• Unleash the creativity! They can use filters, games, and drawing tools to express themselves via chat.
It Can Promote LEARNING!
. With parent approval, kiddos can use the Messenger Kids app to chat with their classmates after school.
  • Kiddos can use the drawing game on Messenger Kids to review vocabulary words. One child will draw the word and send it to their friend to guess what it is.
  • One kiddo can say a spelling word, while the other writes out the word using the drawing tools on the app.
  • Students can chat about group projects, books, or help each other out with homework. 
Accessing the App:
Accessing the app is easy, quick, and free!
  1. Parents must download the Messenger Kids app on their child's phone or tablet.
  2. Parents will authenticate the child’s device using their Facebook login.
  3. Create an account for the child under the parent's account by adding their name. Now, the child is able to use the phone or tablet safely to start chatting with family and friends approved by the parent. (This will not create a Facebook account for your child.)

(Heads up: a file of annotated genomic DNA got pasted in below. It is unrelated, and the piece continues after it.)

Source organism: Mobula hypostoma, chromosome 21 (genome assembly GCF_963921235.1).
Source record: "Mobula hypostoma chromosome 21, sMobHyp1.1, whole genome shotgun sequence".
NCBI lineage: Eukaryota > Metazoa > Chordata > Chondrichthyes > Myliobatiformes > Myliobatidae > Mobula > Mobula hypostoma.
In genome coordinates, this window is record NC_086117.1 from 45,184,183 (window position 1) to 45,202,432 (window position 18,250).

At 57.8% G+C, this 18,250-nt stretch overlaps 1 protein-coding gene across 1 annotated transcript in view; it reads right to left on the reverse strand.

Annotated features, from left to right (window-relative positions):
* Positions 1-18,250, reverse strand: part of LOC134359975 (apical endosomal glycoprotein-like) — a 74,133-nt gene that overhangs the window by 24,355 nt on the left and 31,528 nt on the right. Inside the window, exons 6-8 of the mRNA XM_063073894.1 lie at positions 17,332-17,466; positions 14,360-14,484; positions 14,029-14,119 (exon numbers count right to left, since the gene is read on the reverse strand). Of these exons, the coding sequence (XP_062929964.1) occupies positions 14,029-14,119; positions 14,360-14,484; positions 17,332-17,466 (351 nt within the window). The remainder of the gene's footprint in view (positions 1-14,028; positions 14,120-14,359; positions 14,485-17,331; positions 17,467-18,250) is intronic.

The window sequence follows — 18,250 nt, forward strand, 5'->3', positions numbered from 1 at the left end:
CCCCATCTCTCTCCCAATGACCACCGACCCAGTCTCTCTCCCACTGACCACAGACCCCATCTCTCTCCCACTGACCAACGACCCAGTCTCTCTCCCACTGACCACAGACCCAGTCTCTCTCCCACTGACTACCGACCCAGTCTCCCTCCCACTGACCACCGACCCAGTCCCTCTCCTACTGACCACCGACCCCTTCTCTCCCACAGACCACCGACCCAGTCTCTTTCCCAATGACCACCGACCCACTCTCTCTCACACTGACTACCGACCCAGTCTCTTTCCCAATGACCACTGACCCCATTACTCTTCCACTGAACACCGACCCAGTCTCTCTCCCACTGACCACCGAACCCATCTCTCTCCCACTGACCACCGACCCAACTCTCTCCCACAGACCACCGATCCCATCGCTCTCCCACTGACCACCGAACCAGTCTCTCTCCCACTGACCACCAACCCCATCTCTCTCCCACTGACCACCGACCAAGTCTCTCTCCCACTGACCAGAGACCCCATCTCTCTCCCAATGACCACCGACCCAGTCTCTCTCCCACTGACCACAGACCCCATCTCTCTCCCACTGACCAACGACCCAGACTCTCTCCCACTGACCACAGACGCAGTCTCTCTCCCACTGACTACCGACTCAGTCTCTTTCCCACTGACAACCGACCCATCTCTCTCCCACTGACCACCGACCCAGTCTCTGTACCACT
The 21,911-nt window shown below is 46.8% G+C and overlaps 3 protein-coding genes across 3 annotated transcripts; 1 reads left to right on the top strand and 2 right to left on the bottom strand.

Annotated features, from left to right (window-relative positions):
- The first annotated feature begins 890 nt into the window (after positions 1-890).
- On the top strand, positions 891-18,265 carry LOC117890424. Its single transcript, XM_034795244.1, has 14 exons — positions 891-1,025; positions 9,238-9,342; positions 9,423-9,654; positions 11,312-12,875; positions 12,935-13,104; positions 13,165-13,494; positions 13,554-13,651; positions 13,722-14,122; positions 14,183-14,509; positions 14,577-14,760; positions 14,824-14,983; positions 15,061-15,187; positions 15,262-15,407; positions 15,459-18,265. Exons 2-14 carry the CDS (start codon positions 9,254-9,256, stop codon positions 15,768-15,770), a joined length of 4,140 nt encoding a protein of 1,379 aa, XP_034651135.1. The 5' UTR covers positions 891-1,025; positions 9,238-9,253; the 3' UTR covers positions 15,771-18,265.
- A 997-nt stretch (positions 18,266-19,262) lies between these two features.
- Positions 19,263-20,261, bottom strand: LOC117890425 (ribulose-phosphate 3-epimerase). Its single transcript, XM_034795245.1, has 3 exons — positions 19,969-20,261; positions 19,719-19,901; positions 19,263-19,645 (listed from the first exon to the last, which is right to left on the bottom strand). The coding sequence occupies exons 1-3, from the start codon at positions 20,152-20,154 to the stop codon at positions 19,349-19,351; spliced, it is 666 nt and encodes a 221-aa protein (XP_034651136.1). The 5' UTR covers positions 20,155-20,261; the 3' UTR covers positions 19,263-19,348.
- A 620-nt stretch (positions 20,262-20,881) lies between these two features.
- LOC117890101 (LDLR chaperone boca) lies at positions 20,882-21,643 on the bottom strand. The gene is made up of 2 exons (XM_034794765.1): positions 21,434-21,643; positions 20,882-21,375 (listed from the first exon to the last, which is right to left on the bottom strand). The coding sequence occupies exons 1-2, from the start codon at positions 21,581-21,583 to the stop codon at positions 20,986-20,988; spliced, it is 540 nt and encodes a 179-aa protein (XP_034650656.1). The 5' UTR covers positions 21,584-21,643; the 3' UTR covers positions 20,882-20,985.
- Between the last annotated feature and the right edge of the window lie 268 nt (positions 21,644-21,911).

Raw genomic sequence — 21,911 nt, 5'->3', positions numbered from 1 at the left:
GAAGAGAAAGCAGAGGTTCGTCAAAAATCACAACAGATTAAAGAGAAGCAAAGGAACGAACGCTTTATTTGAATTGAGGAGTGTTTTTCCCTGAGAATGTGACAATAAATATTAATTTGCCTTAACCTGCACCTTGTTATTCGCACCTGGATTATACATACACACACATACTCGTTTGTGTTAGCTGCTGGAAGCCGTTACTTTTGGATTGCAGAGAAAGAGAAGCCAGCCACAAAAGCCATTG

4. Parents may access controls on the 'Parent Portal' section of the main Facebook app. From this portal, parents may approve contacts, set sleep mode times, and monitor who the child chats with.

I hope your child is as excited about this app as I am!
xoxo,
Summer Reading Ideas for Kids

The end of the school year is quickly approaching. HOW did this school year go by so fast?!
As we all know, keeping our kiddos engaged in reading over the summer can be seriously challenging. It's difficult to hold students accountable for their reading when they are not coming to class every week. Did you know that 20% of children ages 6–17 read zero books over the summer? ZERO!! Tablets and video games are taking over these kids' lives!